BYRON TOWNSHIP, Mich. (WOOD) — Findings from a new study support the Kent County Department of Public Works’ plan to open a “sustainable business park,” using new technology to sort through the trash and drastically cut the amount of waste that ends up in a landfill.
Currently, Kent County collects approximately 1 million tons of waste each year, and roughly 90% of it goes into a landfill. Of the 900,000 tons that go to a landfill, more than two-thirds of it is considered municipal solid waste — or trash from homes and businesses.
The DPW has a goal to cut the amount of municipal solid waste by 90% before the year 2030, and department leaders believe a sustainable business park is the solution.
Steve Faber, the marketing manager with the Kent County DPW, tells News 8 that the South Kent Landfill in Byron Center is getting ready to open up the final cell in the landfill. Without changes, that unit will be full in six or seven years, and the county will either be forced to open up a new landfill or pay to have the county’s waste brought somewhere else.
Kent County had already purchased a 250-acre property next to the landfill for expansion. But instead of creating a new landfill, the DPW wants to open a sustainable business park to allow waste companies to come in, sort through the trash and pull out things that can be properly recycled or used for other purposes.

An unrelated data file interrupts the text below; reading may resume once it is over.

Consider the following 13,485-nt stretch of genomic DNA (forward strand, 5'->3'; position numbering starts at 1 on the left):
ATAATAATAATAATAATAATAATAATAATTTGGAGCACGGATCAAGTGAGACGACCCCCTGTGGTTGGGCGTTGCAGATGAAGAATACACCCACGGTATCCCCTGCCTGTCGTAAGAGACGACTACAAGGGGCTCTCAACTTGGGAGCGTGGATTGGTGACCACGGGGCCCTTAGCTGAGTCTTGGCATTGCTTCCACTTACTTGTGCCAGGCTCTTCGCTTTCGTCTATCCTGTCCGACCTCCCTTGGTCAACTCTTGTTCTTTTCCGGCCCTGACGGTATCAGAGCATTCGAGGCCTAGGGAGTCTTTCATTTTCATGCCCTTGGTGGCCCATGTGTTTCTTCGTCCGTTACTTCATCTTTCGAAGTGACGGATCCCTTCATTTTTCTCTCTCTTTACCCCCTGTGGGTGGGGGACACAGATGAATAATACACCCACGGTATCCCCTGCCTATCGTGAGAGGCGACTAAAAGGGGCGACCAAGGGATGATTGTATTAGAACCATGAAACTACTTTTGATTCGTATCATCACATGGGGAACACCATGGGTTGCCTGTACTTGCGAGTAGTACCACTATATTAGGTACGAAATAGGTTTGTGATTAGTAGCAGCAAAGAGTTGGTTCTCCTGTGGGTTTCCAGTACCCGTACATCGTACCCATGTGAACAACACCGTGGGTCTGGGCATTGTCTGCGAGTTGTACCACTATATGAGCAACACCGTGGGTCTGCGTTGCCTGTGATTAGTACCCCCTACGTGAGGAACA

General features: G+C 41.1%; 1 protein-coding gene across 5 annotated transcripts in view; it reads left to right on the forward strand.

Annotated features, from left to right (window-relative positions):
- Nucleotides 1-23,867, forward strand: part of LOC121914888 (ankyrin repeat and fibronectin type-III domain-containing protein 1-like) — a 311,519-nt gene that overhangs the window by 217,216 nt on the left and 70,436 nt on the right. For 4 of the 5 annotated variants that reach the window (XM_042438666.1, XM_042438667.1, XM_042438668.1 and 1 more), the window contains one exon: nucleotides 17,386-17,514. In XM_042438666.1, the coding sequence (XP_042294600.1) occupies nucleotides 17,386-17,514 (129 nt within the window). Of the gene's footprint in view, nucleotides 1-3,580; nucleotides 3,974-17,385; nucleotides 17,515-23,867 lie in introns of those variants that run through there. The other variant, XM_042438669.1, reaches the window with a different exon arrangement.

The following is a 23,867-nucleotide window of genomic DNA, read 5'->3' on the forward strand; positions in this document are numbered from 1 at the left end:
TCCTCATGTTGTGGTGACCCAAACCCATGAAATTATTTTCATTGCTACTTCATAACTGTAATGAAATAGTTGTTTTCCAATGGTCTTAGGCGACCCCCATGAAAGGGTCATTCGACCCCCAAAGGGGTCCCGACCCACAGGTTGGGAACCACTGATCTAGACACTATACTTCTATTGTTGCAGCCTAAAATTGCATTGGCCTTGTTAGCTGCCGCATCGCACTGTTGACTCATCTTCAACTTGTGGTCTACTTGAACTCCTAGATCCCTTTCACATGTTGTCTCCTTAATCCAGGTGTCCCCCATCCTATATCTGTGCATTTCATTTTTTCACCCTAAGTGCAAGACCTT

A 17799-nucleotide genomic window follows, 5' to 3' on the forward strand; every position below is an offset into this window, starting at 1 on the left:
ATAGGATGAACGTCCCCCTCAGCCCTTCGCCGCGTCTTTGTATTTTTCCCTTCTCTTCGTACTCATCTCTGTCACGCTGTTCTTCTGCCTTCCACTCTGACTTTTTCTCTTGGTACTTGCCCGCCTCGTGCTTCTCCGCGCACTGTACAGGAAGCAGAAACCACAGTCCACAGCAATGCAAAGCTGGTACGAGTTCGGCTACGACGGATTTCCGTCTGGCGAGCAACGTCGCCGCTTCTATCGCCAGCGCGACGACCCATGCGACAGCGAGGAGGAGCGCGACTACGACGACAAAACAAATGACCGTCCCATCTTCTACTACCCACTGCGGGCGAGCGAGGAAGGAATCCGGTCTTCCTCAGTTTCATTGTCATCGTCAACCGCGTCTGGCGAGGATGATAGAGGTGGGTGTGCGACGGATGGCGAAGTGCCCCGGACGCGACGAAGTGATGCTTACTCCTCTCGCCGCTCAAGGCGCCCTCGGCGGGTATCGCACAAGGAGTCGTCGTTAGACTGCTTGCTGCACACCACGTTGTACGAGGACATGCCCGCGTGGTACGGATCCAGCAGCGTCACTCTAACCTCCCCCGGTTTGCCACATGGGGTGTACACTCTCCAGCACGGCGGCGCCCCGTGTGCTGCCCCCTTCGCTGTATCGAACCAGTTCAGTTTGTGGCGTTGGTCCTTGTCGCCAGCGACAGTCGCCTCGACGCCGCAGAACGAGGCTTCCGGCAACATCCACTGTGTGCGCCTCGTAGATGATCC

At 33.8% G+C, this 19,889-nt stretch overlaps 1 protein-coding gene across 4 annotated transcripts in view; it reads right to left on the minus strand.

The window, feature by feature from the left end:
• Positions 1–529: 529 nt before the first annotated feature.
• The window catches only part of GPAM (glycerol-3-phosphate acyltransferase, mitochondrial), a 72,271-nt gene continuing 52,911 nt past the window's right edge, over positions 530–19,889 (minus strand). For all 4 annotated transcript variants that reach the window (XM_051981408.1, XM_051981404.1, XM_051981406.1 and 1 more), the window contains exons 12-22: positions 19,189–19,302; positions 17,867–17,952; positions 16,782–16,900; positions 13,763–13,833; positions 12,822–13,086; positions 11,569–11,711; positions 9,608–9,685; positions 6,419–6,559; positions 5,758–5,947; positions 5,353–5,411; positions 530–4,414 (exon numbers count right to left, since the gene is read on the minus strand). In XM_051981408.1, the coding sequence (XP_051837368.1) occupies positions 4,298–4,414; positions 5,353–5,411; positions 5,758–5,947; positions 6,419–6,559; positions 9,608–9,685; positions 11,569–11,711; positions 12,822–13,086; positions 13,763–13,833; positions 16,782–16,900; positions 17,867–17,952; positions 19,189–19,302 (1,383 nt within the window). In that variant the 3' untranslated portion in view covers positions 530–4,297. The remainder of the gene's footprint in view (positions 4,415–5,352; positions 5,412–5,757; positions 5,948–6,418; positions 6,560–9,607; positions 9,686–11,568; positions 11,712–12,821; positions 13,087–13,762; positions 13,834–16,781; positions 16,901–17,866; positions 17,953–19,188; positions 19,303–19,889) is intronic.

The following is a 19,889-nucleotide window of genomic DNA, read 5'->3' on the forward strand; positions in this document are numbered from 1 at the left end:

“With this waste characterization study, what it showed was about 75% of that municipal solid waste is what we call processable,” Faber said. “It would be able to be run through a system where we could pull out recyclable material. We could pull out the organics, we could pull out the stuff that could be put into other products or be reused in some way.”
Prior to the study, the Kent County DPW was told that a sustainable business park would need to process at least 400,000 tons of recyclable trash per year to be economically feasible. The waste study, conducted by an outside waste management consulting firm, confirmed that Kent County regularly exceeds that number.
“What the consultant firm did was they basically parked their folks at (our Waste Energy facility) and at the landfills, and when trucks came in that were hauling residential waste or commercial waste, they would pull a sample from that truck and literally put it on a big table,” Faber said. “They go through it and, you know, the diapers go over there, the plastics go over here and glass goes over there.”
The study found that 75% of the waste could be reused or recycled. The largest source is called fiber — things like paper and cardboard. Fiber comprised 23% of the reusable trashed items. Organic material, like food or yard waste, was 19%. Plastics made up 17%, followed by other miscellaneous yet valuable materials.
“There’s a lot of stuff going into the trash today that could relatively easily be recycled and could be processed at our recycling education center. It’s just not making it there, either because people aren’t able to recycle, they are choosing not to or they are doing it wrong,” Faber said.